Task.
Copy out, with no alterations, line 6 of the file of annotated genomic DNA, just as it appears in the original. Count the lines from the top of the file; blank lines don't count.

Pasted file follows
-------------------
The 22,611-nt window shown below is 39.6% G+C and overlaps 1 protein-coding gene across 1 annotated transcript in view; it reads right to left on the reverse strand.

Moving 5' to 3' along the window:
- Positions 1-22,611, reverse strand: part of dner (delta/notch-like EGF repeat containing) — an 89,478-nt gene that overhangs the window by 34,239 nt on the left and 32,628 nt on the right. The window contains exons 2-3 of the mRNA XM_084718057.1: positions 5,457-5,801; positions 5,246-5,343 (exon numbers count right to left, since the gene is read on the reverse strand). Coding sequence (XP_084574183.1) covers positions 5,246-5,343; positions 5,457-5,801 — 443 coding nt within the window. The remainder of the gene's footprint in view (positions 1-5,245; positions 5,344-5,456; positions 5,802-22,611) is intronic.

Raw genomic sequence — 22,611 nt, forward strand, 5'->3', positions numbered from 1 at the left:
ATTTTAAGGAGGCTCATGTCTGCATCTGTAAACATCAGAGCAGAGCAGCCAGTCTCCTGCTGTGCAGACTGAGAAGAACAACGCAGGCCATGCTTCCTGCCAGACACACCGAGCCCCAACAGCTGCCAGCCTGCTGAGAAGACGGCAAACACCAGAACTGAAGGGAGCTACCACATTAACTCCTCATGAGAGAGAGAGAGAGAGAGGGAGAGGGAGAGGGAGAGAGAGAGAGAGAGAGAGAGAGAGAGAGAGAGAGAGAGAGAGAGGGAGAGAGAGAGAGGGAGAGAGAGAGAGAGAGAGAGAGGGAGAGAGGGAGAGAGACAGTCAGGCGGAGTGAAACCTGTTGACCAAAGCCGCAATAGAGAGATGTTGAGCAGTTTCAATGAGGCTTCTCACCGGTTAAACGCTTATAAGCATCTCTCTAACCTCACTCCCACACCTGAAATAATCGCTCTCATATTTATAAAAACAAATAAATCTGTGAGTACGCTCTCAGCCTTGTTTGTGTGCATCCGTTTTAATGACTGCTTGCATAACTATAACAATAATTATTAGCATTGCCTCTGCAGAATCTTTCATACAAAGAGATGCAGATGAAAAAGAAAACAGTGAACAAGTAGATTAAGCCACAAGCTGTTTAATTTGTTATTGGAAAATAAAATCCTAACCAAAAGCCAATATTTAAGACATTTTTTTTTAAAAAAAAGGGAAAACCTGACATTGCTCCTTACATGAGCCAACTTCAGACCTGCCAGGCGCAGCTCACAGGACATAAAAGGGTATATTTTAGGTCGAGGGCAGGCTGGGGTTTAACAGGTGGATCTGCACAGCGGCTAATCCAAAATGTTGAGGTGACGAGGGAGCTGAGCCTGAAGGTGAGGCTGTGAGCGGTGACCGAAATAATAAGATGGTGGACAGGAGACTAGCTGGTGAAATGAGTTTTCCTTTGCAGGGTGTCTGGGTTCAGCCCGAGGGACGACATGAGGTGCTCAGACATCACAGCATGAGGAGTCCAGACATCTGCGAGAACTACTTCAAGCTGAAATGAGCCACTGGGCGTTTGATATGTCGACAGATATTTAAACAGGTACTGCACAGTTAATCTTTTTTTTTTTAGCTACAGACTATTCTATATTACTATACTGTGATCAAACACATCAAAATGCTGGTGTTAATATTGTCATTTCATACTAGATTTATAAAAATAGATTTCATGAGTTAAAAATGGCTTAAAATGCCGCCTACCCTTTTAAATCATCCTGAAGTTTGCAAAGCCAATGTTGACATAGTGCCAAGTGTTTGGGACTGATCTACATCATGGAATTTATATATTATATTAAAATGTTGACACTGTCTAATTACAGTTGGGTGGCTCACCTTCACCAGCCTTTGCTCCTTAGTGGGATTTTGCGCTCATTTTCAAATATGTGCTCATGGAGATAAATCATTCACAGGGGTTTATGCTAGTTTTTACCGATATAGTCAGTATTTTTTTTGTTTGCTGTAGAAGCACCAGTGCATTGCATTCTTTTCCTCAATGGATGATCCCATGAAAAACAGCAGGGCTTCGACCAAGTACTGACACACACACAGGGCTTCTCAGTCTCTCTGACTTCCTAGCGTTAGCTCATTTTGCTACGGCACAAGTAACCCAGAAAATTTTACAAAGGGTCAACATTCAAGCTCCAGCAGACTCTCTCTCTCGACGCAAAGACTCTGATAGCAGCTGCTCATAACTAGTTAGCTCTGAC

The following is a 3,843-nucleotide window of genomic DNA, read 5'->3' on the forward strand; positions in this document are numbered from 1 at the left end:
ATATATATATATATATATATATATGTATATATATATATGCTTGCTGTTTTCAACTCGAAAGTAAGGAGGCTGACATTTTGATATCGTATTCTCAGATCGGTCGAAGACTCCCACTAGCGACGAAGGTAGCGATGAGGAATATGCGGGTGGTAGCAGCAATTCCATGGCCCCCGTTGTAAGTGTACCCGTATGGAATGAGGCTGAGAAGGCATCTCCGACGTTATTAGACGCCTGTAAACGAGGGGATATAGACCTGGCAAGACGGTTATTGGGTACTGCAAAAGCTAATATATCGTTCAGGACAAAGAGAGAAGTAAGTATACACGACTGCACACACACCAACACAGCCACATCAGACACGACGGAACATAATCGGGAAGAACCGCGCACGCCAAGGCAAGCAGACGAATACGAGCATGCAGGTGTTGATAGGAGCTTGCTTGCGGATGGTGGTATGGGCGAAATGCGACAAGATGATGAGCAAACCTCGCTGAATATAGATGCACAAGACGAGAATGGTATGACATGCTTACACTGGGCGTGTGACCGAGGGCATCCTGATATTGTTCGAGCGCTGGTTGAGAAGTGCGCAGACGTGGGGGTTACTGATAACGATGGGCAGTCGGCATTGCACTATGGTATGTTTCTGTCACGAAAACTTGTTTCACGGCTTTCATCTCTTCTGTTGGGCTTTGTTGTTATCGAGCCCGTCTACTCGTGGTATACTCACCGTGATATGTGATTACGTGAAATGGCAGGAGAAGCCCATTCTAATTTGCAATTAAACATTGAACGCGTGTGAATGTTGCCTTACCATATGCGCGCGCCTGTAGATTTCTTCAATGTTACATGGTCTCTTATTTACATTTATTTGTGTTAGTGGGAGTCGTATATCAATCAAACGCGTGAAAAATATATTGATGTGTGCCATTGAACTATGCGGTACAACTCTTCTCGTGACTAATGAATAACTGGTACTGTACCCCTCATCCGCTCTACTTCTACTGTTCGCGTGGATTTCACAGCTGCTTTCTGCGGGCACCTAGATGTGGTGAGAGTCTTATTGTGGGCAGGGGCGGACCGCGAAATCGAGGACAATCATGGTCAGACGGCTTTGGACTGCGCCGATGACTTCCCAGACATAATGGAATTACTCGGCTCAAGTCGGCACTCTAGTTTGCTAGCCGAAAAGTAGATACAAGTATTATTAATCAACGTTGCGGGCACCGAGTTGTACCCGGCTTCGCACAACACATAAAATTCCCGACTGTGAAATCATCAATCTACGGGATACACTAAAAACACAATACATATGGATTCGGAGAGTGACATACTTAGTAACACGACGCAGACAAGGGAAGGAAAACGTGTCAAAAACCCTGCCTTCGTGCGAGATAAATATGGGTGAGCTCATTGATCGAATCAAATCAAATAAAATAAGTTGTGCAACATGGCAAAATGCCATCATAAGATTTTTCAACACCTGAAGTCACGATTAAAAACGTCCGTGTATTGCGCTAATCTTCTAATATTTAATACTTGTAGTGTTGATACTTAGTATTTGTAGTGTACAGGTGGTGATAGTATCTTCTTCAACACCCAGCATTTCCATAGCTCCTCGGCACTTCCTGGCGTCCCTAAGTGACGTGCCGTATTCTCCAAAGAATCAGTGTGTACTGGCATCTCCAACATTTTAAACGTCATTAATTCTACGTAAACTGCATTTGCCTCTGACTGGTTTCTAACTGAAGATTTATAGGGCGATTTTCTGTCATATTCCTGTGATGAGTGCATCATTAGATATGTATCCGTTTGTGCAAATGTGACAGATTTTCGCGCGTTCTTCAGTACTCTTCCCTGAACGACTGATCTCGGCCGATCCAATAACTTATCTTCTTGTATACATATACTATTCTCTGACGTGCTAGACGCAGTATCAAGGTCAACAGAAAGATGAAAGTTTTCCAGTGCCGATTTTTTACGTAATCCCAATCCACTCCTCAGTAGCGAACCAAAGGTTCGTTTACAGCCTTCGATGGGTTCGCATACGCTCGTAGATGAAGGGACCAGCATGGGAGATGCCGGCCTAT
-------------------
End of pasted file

The following is a 3,843-nucleotide window of genomic DNA, read 5'->3' on the forward strand; positions in this document are numbered from 1 at the left end: